“Let me have one of the good solid Puritan volumes” by Charles Spurgeon

“God gave Elijah forty days’ meat at one meal. Do you, dear friends, ever get meals such as that?

I do, when I read certain books. No modern thought books give me no such meat as that. But let me have one of the good solid Puritan volumes that are so little prized nowadays, and my soul can feed upon that.

You do the same, and see whether you do not find food that will last not merely for forty days, but that will make you strong to walk before the Lord even unto the Mount of God, there to bless and adore Him forever and ever.

But, oh, the milk-and-water diet that is too often given in these times! Well may we cry, ‘Where is the Lord God of Elijah?’

Oh, to be fed once more upon the doctrines of discriminating grace!

Oh, to be told continually of the love without a beginning, love without a change, love without an end!

Oh, to hear of an atonement that is an atonement, and that does indeed put away sin,—not the kind of atonement of which many talk today, which is all mist and cloud, and which accomplishes something or nothing according as men are pleased to let it!

We want again to have meat unto life eternal, to know the great truth of union to Christ, of being in Him, and so safe before the Lord, and made well-pleasing unto the Most High. God send us back this food!

Brothers and sisters, do not be satisfied until you get it. Turn from all other tables, and say, ‘Where is the Lord God of Elijah? Where is that flesh that is meat indeed, and that blood which is drink indeed?’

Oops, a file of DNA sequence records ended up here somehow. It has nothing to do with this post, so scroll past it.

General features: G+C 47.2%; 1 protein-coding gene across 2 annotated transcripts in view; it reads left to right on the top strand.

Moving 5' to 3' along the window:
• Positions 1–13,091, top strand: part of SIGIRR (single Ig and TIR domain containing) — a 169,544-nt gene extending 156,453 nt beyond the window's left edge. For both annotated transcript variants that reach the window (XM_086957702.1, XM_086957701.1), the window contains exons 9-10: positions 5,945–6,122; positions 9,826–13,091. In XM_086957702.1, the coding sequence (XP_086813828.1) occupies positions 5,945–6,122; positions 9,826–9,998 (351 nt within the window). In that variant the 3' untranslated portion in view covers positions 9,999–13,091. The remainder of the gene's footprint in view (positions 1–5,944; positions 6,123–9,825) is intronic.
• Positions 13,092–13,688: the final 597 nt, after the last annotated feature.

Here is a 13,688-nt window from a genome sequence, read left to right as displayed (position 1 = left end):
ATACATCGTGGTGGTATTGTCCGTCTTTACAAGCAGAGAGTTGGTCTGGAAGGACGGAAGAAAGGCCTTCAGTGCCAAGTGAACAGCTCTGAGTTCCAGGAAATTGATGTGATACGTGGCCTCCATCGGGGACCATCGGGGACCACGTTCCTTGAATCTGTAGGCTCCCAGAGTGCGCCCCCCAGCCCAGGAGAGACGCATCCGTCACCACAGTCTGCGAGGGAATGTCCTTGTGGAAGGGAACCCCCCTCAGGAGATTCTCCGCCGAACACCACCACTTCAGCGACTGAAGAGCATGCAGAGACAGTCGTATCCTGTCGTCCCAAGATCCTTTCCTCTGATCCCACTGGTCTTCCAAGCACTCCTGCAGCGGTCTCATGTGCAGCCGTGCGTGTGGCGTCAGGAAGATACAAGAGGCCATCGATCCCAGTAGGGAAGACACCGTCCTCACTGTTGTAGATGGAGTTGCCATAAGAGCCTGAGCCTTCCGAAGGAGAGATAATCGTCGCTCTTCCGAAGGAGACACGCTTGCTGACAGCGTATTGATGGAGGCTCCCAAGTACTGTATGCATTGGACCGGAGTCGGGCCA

Be content with none but Christ. Have no gospel but Jesus Christ and Him crucified. May God so satisfy the souls of His saints that they shall be able either to serve well or to suffer well!

We are only strong either in patience or in zeal as the Lord God of Elijah feeds us with the Bread which came down from heaven, the Bread of life, Christ Jesus Himself. Lord, evermore give us this Bread!”

–Charles H. Spurgeon, “Where Is the God of Elijah?,” in The Metropolitan Tabernacle Pulpit Sermons (vol. 44; London: Passmore & Alabaster, 1898), 44: 547.

“The most edifying product of Augustine’s pen” by Philip Schaff

“The Confessions are the most profitable, at least the most edifying, product of Augustine’s pen; indeed, we may say, the most edifying book in all the patristic literature. They were accordingly the most read even during his lifetime, and they have been the most frequently published since. A more sincere and more earnest book was never written… Certainly no autobiography is superior to it in true humility, spiritual depth, and universal interest.

Augustine records his own experience, as a heathen sensualist, a Manichean heretic, an anxious inquirer, a sincere penitent, and a grateful convert. He finds a response in every human soul that struggles through the temptations of nature and the labyrinth of error to the knowledge of truth and the beauty of holiness, and after many sighs and tears finds rest and peace in the arms of a merciful Saviour.”

 –Philip Schaff, “Prolegomena” in Nicene and Post-Nicene Fathers, Series 1 Ed. Philip Schaff (Grand Rapids: Eerdmans, 1956), 1:11-12.